Portfolio construction and investment goals makes the comparison of two such investment both easier in some cases and harder in others. For myself, I like to keep a portion of my assets relatively liquid, meaning I want to be able to turn a portion of my assets into cash in 30 – 60 days (I have a smaller amount of truly liquid allocation as well). Even if the 20% return investment had only 200% higher risk than the 4% return there is no situation where it makes sense to invest this allocation of my assets into the higher return opportunity. Conversely, I have goals for myself and my family for which a 4% return will never achieve. Therefore, it makes complete sense to take the higher risk associated with the higher return opportunity for a portion of my assets because the higher expected returns are what is needed to achieve these goals. Taken a step further, if I allocate investment across several of the higher rate opportunities it protects me from loss on one of the investments while still generating generally higher returns.
There is nothing insightful or cutting edge in these thoughts. It is pretty basic investing 101.
Applying this thinking to the current real estate low interest rate and low cap rate environment creates dissidence to historical ways of thinking, even within Altus’s most fundamental investment guidelines. We have 12 individual investment philosophies that make up our summary philosophy. Eight of the twelve outline how we make and structure investments more broadly (alignment, values, etc.). Of the remaining four points that speak specifically to investment characteristics, three of them talk about cash flow, interchangeability, and investing at a favorable basis to replacement cost.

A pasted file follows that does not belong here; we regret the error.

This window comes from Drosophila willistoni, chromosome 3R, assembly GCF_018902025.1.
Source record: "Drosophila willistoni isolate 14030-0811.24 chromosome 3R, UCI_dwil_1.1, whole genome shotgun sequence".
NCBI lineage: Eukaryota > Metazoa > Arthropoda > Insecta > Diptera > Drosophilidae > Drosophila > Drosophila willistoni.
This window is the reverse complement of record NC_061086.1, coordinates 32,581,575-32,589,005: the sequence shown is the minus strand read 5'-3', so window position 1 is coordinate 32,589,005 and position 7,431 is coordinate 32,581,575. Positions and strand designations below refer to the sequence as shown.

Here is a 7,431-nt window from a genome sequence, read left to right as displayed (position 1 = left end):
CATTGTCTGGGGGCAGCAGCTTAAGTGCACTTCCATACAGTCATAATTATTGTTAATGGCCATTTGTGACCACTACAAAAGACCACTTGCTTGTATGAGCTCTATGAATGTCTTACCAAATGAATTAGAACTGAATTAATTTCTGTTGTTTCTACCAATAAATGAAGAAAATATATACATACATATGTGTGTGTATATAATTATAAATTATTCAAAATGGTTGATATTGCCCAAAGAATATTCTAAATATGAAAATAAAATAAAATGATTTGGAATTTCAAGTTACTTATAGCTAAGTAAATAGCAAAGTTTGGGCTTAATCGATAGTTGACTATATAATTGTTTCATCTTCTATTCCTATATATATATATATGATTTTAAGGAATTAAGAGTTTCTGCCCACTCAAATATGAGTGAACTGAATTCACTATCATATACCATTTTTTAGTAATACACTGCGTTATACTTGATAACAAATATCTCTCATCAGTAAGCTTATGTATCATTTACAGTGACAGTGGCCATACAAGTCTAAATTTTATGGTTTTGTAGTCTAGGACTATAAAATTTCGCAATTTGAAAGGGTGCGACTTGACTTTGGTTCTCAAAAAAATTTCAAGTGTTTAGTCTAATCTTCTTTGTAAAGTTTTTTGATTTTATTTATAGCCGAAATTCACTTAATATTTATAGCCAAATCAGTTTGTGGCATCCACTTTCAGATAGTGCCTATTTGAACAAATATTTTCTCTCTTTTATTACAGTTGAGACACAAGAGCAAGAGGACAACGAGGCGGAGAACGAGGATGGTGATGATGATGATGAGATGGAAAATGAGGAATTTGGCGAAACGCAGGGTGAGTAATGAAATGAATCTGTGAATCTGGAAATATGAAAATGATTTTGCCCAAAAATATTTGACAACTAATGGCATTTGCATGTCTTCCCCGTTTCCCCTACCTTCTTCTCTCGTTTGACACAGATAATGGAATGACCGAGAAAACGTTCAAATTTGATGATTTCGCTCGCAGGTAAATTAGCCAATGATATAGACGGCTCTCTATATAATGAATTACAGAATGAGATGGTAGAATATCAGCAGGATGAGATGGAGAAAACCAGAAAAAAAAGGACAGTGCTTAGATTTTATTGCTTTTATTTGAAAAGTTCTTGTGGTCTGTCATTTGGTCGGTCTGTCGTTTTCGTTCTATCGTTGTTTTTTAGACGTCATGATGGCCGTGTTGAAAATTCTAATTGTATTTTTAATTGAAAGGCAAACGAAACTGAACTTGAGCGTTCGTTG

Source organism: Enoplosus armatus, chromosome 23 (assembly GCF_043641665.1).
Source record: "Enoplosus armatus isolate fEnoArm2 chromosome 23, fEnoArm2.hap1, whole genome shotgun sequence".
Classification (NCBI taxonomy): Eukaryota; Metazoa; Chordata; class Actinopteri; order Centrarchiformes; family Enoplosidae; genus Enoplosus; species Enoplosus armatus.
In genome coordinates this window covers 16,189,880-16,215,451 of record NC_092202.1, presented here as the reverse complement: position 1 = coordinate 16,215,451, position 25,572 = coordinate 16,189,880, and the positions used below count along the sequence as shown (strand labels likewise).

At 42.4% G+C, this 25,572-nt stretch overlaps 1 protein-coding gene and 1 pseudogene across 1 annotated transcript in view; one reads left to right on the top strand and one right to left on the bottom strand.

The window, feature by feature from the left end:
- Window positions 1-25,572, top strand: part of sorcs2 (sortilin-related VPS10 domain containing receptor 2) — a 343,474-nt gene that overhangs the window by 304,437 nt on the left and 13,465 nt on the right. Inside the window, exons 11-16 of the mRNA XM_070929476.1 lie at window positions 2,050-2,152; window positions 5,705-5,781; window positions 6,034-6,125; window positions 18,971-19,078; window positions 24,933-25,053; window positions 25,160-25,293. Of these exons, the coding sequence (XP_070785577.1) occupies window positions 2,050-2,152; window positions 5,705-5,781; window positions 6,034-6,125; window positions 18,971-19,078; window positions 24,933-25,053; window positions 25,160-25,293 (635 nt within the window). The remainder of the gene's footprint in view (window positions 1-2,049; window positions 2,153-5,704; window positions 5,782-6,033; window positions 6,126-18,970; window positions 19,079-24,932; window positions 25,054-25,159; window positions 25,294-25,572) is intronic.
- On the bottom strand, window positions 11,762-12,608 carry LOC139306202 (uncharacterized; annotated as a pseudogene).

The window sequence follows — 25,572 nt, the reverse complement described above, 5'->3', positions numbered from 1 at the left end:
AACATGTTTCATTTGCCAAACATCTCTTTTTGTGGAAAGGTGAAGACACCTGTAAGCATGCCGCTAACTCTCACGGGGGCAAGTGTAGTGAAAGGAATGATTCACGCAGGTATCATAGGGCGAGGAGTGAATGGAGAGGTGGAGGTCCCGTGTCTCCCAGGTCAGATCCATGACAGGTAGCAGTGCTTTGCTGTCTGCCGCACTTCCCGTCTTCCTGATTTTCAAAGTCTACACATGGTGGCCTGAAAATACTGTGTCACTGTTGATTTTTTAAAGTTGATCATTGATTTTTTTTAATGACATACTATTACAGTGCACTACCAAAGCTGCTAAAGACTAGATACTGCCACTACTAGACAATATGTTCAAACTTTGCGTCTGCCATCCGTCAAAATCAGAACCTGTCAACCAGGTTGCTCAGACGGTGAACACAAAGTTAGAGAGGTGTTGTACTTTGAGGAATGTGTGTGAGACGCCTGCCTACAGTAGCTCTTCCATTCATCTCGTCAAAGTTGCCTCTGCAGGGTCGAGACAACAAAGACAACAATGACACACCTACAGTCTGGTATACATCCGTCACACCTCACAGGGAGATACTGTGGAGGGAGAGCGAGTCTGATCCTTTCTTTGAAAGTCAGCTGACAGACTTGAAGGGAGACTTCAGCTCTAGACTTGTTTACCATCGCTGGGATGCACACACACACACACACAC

Those three specific philosophies have been key guiding principals throughout the past decade and have led to strong returns for our investors (especially when viewed on a risk adjusted return basis).
The last guideline listed in our philosophy reads, “There are certain circumstances when we deviate from “standard” investment guidelines and capitalize on entrepreneurial opportunities. When underwriting, we identify what is different about an opportunity and ensure that we are willing to take on any additional risk associated with the investment.” In other words, this guideline says we are able to throw out the three previously mentioned guidelines if we do it consciously and it makes sense to do so. The only way it would make sense to do so is if the expected risk adjusted returns are outsized versus returns available elsewhere in the market.
More and more over the past several months we have been making the conscious decision to take on opportunities that fall into this last guideline. With the standard of internal approval to pursue such opportunities considerably higher than our more historically common opportunities, what is the change that is causing this happen? Is it an internal acceptance of higher risk ventures? Is it something in the market?